• The relevant wider circumstances of the individual.


  1. Advice on pension transfers, pension conversions or pension opt-outs will continue to be subject to the rule that it must to be given or checked by a pension transfer specialist. The FCA has criticised cases where the pension transfer specialist tasked with checking advice on transfer or conversion of safeguarded benefits has simply run the Transfer Value Analysis (TVA) calculation or has checked the numbers that have been produced. The proposed rules aim at tightening and focusing the remit of the specialist adviser. While checking does not require a fundamental repeat of the advice process, it involves an independent assessment of the soundness of the basis for the advice. The aim is to assess the reasonableness of the personal recommendation given by the adviser. The proposed new rules will provide that the checking process should take into account the client’s wider circumstances, including his appetite and capacity for risk and the nature of the scheme being transferred to.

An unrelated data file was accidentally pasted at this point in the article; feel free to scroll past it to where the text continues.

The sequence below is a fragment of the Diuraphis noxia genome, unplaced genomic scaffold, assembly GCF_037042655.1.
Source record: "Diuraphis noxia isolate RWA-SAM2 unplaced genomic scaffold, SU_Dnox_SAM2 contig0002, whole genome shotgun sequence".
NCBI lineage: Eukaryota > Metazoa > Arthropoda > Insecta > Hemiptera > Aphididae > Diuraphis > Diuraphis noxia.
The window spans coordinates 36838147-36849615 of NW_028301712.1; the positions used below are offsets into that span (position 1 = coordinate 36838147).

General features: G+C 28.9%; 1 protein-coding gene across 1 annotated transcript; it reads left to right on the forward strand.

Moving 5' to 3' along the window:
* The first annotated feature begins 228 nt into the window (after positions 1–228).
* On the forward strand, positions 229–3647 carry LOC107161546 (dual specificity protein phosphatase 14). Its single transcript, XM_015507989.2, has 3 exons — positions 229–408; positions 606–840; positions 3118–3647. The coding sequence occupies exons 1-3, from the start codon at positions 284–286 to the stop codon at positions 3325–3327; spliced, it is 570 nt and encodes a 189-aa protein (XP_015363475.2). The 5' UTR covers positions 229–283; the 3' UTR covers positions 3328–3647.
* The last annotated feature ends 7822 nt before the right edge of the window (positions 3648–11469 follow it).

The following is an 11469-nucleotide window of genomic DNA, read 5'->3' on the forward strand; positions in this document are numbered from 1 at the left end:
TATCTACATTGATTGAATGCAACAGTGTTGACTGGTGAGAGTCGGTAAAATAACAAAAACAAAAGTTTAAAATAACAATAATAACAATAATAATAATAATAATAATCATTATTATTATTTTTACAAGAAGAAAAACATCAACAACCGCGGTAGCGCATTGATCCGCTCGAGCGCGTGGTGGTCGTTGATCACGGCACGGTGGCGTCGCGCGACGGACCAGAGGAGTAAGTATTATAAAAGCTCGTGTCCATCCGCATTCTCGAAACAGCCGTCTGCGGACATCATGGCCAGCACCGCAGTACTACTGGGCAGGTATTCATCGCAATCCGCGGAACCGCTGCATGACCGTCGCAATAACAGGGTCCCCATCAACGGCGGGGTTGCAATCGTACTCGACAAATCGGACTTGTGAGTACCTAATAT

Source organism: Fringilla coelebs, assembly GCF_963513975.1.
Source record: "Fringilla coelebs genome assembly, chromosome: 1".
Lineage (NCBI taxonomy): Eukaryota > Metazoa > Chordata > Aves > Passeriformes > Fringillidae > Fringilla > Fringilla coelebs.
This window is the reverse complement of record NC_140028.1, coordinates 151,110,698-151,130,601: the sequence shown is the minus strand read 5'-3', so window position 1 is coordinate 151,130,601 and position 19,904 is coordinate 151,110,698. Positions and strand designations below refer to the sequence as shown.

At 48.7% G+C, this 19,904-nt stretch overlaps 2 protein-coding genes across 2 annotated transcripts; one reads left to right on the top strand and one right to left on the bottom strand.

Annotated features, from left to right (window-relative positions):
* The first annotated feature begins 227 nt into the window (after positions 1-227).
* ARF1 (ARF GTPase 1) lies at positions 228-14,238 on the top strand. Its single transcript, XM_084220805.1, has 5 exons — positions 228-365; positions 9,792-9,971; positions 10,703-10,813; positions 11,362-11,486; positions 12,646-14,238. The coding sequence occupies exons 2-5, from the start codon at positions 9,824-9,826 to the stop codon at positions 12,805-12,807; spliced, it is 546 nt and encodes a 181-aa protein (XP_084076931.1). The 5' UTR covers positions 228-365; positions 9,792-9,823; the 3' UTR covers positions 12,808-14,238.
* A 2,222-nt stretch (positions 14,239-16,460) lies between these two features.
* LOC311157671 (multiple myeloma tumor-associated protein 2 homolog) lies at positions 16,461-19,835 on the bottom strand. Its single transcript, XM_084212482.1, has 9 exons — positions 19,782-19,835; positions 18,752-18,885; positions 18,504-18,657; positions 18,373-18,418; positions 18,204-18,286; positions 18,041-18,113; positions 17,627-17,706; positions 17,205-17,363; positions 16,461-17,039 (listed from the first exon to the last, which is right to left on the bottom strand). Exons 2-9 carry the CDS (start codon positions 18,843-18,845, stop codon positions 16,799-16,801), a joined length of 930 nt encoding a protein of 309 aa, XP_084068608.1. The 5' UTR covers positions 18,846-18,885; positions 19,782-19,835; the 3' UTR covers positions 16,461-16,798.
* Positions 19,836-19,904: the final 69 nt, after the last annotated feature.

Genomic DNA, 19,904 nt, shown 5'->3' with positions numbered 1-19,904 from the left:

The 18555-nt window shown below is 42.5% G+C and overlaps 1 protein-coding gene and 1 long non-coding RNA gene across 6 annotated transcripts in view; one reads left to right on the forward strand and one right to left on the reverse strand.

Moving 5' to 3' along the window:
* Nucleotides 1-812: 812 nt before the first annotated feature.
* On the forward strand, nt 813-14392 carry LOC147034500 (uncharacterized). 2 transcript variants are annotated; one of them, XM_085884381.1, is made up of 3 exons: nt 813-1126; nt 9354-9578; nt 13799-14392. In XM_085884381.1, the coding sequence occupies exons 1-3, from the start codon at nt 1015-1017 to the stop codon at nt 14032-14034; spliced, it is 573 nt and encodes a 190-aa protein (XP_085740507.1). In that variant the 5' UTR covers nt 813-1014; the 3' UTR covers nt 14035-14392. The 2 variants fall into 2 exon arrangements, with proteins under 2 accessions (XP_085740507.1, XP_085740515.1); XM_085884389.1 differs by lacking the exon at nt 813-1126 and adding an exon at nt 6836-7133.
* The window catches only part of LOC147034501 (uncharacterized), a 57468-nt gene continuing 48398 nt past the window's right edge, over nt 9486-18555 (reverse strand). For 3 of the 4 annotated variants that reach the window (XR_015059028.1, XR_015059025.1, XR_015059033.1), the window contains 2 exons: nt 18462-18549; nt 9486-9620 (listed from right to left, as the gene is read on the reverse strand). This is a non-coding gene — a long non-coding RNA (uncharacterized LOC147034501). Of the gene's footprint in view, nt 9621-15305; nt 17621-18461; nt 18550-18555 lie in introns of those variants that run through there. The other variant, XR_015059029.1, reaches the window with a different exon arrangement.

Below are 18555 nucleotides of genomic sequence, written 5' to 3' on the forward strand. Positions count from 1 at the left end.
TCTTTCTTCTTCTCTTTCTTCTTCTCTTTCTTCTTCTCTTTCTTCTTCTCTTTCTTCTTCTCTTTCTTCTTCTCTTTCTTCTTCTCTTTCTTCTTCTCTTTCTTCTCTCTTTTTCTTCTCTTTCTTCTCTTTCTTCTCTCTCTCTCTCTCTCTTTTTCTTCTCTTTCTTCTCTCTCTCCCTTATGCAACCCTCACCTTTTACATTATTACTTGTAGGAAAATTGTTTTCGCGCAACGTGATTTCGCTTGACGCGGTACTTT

1. The existing rules are proposed to be changed to steer advisers away from focusing too much (or even exclusively) on the TVA, i.e. the comparison between the benefits being given up and the benefits available under the receiving scheme. The TVA calculates the rate of return  (also referred to as the critical yield) that is necessary to reproduce the safeguarded benefits that are being given up. The FCA has found that, even where the critical yield was determined correctly, firms were not properly explaining volatility and the transfer of risk to the client, and it has concluded that the TVA is no longer leading to the best outcome for consumers. The TVA is to be replaced by the “appropriate pension transfer analysis” (APTA). The APTA will require consideration of the client’s objectives and needs to be backed up by what the FCA calls “robust financial analysis” which looks at the differences between the benefits offered by the ceding scheme and the benefits being considered as an alternative to that scheme. The FCA will expect the appropriate analysis to include as a minimum: